The Regulations provide a mechanism for consumers to submit sworn complaints describing compliance violations but they also allow the CPPA to initiate its own investigations based on unsworn or anonymous complaints and other referrals. For sworn complaints, the agency must respond in writing to the complainant describing the agency’s action or nonaction in response to the complaint. Given that the agency must respond to each complaint, it’s not hard to imagine a framework where the CPPA simply forwards complaints to businesses, putting the burden on companies to respond in writing or else risk administrative penalties.

The Regulations also establish a framework for “probable cause” hearings that the agency must initiate under the statute to bring an enforcement action. The statute provides that probable cause exists when “the evidence supports a reasonable belief that the CCPA has been violated.” Upon receiving a complaint or on its own initiative, the CPPA need only provide 30 days’ notice to a company describing the alleged violation(s) by either service of process or registered mail before initiating a probable cause hearing. The Regulations are notably silent about whether the CPPA will grant an extension of time.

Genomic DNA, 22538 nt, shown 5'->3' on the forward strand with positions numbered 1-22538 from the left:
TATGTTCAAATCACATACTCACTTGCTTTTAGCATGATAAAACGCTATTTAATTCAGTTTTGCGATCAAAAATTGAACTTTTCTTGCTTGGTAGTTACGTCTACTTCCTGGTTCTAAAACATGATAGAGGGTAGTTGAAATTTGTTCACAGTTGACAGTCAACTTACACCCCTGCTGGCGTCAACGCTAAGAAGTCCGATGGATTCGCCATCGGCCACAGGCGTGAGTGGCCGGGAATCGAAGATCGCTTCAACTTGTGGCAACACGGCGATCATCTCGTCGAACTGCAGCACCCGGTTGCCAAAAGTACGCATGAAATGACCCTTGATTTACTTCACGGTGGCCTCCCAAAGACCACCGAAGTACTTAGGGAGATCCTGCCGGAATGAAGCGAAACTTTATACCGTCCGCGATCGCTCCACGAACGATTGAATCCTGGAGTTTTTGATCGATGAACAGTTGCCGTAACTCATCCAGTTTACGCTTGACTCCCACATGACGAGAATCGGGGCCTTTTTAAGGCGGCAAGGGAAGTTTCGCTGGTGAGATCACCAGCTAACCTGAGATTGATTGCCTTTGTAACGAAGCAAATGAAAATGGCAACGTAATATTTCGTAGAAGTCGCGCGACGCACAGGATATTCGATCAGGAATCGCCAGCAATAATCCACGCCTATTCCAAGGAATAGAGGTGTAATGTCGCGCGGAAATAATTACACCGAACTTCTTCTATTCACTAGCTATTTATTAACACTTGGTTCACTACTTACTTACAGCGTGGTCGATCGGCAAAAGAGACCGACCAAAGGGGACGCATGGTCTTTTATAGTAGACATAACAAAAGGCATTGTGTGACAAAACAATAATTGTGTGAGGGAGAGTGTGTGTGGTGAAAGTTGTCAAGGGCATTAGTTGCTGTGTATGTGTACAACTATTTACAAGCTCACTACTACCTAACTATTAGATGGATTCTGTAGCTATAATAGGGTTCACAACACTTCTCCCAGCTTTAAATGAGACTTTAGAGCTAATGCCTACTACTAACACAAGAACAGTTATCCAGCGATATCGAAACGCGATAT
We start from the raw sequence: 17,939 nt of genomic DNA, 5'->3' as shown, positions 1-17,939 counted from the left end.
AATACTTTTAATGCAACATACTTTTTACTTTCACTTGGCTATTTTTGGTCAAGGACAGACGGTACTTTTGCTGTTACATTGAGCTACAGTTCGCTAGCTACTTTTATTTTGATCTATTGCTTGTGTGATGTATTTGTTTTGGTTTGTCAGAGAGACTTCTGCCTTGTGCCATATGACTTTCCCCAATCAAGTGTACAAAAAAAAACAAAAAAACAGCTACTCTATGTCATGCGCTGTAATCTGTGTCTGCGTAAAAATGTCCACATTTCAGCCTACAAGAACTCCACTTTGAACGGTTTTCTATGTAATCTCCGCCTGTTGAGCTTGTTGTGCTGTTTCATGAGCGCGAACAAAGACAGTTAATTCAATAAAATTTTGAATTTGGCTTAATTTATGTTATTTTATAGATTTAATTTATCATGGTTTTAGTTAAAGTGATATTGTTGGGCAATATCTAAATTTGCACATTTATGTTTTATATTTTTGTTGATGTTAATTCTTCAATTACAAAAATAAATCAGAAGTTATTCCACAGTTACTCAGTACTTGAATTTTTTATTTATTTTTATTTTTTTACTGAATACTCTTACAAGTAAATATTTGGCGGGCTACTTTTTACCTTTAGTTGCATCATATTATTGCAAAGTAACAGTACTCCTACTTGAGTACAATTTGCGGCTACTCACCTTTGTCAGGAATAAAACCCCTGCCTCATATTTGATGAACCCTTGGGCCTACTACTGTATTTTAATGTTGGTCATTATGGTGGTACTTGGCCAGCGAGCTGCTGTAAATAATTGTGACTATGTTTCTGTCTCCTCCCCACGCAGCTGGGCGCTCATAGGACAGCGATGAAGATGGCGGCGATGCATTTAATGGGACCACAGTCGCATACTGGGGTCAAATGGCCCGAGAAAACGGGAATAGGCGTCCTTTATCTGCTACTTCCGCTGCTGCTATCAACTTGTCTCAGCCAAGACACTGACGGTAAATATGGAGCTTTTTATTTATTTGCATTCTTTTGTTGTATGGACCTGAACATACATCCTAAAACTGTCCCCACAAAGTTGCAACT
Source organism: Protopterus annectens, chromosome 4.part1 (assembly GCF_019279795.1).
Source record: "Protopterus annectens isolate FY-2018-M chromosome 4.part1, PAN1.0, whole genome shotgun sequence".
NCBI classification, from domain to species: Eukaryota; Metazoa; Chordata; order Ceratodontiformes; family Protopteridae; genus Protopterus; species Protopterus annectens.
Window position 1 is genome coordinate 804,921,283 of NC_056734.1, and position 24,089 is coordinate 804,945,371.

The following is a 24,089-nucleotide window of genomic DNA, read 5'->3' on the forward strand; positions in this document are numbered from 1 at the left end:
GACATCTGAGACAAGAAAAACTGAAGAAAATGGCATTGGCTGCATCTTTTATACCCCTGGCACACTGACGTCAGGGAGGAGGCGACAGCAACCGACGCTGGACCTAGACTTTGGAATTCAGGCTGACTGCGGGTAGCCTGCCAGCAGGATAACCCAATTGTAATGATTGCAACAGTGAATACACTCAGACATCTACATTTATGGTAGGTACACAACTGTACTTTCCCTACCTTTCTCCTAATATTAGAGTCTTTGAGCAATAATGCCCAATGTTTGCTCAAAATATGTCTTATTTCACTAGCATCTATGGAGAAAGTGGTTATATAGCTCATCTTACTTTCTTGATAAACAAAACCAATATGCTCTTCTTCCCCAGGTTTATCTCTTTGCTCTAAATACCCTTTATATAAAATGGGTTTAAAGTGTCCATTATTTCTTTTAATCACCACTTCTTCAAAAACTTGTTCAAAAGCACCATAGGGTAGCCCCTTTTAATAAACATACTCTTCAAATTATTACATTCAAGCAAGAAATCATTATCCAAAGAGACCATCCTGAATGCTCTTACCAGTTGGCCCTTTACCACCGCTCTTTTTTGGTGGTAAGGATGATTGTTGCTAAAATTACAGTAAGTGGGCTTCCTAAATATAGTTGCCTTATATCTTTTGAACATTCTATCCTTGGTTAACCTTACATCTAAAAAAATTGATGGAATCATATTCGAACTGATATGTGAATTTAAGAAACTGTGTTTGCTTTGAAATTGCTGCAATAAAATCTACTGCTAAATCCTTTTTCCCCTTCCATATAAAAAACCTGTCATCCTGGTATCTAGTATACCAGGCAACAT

The Regulations are light on due process protections for alleged violations. Companies accused of violations can request a public hearing if they do so in writing at least 10 days in advance, otherwise the entire proceeding is closed to the public and conducted informally by agency staff, potentially over videoconference or telephone. Agency staff is solely responsible for determining whether there is probable cause based on a notice issued to the company and any information or arguments presented at the proceeding by the parties.